Francesco Leggio, Italian Arabist and translator, who studied Arabic in Tunisia and who translated many works into Italian, such as Ahlam Mosteghanmi’s Memory of Flesh and Tayeb Salih’s Season Migration to the North, gave a lecture titled “The Arab Revolutions in the Eyes of the Other.” He said that he was hesitant to accept the invitation because he was not convinced of the theme of the symposium. According to him, literature needs distance to react to unfinished event. He supposed this symposium would speak about the instigative and revolutionary aspects of literature. In his speech, Leggio cited memorable moments from Mario Vargas Llosa’s 2010 Nobel Lecture: 

“Let those who doubt that literature not only submerges us in the dream and happiness but alerts us to every kind of oppression ask themselves why all regimes determined to control the behavior of citizens from cradle to grave fear it[…]”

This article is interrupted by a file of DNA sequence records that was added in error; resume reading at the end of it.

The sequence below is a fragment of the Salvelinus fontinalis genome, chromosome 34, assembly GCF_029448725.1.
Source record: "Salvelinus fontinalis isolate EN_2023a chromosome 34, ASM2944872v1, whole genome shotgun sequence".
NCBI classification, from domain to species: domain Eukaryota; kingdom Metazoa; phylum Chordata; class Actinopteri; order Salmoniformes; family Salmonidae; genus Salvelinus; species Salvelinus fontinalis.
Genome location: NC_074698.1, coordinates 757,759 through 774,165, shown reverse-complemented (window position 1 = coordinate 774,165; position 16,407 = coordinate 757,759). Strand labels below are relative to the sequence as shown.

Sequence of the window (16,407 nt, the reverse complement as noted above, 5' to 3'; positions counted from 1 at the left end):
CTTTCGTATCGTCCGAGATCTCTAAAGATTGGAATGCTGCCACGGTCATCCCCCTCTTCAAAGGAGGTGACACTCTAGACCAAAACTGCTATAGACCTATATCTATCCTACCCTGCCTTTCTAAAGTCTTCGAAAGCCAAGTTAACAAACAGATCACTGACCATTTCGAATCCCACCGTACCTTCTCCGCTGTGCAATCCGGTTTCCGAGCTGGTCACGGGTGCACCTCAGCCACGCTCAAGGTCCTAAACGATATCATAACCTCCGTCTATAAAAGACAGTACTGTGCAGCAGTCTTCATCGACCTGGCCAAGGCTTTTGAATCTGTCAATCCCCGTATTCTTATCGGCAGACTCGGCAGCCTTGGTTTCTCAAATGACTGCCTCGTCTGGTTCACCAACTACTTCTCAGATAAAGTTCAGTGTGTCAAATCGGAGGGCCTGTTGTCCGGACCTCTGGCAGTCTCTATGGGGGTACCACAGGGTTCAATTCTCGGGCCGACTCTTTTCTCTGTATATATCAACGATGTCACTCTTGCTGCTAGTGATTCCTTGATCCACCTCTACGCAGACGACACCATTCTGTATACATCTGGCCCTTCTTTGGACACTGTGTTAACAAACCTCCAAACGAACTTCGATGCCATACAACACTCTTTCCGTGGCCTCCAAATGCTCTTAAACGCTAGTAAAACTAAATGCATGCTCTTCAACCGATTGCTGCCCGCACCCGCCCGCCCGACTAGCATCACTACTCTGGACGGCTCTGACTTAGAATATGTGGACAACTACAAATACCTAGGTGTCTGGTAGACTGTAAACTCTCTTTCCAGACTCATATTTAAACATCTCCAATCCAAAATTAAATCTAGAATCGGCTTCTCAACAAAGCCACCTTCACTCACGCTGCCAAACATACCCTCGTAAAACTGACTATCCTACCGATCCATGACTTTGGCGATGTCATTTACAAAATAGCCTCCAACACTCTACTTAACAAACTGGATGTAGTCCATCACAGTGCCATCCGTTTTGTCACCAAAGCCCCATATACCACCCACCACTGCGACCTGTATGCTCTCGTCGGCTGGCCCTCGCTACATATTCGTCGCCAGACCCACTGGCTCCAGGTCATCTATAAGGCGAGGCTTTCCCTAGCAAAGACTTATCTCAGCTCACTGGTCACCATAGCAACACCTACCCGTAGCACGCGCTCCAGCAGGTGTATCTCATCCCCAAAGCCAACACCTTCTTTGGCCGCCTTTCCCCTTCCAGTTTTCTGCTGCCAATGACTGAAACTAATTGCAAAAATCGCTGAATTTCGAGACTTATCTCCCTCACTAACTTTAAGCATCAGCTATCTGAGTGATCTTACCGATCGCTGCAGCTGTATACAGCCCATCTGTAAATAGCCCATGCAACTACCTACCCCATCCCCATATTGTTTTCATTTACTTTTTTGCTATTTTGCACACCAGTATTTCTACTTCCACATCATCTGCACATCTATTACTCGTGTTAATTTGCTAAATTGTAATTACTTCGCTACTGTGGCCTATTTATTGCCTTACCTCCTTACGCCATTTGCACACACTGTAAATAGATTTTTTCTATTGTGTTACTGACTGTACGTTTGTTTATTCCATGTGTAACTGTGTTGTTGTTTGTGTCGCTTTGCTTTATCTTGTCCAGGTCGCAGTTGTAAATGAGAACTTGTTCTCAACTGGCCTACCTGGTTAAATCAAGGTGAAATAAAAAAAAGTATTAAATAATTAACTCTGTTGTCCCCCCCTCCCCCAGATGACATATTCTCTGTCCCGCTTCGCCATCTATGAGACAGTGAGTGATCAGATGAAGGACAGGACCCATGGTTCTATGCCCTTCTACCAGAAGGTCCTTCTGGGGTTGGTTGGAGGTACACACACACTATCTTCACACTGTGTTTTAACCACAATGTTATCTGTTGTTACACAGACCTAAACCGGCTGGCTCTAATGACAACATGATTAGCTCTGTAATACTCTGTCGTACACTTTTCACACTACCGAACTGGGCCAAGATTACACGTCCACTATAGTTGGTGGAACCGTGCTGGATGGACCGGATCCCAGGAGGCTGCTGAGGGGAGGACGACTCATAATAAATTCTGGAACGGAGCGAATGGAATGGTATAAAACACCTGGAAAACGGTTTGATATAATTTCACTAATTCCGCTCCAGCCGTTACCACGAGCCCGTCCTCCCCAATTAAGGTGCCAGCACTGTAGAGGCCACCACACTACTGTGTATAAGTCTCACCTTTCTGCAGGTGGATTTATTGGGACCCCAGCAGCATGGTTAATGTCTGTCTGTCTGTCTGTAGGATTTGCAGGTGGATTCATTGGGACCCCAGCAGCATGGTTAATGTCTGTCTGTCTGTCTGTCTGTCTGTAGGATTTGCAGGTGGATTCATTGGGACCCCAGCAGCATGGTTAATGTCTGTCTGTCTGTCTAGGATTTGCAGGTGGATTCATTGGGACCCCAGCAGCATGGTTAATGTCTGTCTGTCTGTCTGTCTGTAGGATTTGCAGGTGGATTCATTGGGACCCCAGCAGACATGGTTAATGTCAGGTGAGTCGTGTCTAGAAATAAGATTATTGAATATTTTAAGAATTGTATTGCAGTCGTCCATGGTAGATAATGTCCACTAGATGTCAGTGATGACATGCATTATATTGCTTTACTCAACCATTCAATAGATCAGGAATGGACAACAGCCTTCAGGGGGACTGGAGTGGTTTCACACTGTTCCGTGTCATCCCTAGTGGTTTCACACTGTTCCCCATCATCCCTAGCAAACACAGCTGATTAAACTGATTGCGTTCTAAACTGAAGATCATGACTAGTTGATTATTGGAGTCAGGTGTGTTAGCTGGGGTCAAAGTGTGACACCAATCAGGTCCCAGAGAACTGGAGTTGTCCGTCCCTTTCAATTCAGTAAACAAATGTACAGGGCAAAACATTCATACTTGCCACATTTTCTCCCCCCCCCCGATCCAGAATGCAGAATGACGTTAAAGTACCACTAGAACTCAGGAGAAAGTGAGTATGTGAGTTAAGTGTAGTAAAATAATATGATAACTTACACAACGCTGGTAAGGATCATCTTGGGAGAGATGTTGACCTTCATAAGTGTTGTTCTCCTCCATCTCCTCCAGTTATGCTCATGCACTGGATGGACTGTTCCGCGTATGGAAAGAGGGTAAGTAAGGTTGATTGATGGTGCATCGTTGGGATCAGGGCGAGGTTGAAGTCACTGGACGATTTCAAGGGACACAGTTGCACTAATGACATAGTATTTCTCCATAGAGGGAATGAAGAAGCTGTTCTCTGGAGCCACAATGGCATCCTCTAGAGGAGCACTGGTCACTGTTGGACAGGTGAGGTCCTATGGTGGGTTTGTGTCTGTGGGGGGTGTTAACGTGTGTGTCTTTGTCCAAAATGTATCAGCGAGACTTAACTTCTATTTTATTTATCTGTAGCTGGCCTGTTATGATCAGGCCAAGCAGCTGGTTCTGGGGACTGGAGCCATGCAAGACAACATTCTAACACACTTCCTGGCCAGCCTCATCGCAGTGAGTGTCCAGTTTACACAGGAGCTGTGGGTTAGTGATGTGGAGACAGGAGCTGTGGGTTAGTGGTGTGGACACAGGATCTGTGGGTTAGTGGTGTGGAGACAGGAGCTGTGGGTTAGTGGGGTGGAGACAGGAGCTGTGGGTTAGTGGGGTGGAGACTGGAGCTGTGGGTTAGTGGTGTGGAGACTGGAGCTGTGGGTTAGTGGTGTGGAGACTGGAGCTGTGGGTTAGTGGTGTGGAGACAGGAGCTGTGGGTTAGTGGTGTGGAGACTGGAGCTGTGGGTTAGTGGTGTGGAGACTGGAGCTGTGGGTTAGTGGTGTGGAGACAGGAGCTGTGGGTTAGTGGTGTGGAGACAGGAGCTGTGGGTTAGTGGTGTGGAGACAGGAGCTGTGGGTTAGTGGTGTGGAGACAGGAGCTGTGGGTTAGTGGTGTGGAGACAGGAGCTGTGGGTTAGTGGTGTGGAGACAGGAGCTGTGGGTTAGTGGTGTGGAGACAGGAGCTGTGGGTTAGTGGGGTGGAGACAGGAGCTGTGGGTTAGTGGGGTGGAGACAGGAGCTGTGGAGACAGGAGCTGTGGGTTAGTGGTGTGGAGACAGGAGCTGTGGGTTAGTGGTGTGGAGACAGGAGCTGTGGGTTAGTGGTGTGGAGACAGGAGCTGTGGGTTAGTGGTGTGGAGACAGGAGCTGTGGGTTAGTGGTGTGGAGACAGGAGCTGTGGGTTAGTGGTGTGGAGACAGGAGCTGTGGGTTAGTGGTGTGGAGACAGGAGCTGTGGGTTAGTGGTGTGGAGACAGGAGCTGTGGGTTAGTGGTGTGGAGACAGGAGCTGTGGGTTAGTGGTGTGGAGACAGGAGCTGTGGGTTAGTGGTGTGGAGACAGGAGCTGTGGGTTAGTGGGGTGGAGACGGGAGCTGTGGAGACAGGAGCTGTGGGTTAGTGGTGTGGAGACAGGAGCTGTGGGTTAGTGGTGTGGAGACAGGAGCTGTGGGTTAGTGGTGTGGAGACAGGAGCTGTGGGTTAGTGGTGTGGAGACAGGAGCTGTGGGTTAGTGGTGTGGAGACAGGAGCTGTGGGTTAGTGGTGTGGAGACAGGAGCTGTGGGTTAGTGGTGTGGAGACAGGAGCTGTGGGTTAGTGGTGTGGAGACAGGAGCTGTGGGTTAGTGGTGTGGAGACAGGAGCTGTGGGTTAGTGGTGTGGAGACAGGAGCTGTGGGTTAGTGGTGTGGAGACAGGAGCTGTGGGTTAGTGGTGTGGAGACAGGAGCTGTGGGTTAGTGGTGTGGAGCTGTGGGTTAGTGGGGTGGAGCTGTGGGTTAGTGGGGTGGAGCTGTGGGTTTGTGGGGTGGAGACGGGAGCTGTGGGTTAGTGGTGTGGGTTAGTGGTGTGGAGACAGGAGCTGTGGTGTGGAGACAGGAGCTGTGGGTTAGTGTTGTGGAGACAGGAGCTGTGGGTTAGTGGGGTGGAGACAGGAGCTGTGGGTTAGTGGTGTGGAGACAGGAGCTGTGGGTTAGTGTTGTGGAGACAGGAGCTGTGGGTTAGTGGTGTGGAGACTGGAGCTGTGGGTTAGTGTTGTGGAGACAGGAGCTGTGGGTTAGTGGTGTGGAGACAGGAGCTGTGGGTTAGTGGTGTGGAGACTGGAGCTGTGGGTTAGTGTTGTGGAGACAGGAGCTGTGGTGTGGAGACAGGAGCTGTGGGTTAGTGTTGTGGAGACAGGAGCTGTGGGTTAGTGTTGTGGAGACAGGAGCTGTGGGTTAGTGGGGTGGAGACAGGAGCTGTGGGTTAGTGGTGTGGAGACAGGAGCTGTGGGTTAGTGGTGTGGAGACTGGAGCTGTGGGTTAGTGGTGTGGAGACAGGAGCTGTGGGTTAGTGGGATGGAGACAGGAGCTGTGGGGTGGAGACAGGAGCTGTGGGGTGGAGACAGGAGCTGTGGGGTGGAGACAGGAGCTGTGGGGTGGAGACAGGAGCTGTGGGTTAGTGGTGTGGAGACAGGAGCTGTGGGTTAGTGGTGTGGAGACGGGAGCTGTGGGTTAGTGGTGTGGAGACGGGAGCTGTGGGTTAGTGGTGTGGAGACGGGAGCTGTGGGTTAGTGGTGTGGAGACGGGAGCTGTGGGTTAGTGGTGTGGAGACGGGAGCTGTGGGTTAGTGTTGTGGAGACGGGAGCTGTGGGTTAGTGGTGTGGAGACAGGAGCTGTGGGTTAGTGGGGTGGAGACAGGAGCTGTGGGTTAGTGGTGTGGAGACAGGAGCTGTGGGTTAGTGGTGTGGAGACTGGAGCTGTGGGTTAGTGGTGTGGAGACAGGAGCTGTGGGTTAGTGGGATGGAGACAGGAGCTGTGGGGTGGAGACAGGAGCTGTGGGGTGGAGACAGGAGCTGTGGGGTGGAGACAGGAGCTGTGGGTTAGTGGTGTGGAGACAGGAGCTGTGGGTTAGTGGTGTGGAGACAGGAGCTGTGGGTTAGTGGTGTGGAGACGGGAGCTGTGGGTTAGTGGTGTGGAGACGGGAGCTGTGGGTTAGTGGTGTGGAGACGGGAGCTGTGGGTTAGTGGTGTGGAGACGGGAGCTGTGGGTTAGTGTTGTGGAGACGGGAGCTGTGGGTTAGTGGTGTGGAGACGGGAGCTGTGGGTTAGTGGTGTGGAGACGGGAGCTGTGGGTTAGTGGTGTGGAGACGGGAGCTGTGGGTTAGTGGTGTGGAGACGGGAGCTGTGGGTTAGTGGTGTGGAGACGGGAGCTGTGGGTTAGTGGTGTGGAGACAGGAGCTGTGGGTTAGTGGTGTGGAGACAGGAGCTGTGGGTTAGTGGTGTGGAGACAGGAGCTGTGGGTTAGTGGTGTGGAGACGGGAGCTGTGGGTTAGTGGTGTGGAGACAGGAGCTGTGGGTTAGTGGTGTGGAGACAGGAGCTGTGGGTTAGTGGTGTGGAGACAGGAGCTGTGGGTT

According to Leggio, Arab regimes fear literature and independent writers because they are dangerous as they remind readers of “the possibility of the existence of a better world.” He analysed three works. First, he examined the experience of Kamel Riahi in his book, The Scalpel, in which he attempted to break all the symbols of authority and enfolded them into a civic disgrace. For instance, he took the robe of veneration off Ibn Khaldoun and made him join the marginalised, while the former regime was commemorating his death. Second, he talked about Ahlam Mosteghanmi’s Memory of Flesh. According to him, though commercial, this work is not devoid of social and political criticism. Third, he highlighted the centrality of history in Wasini al-A’raj’s works. He concluded with a quote from Llosa’s Nobel Lecture, “Without fictions we would be less aware of the importance of freedom […]”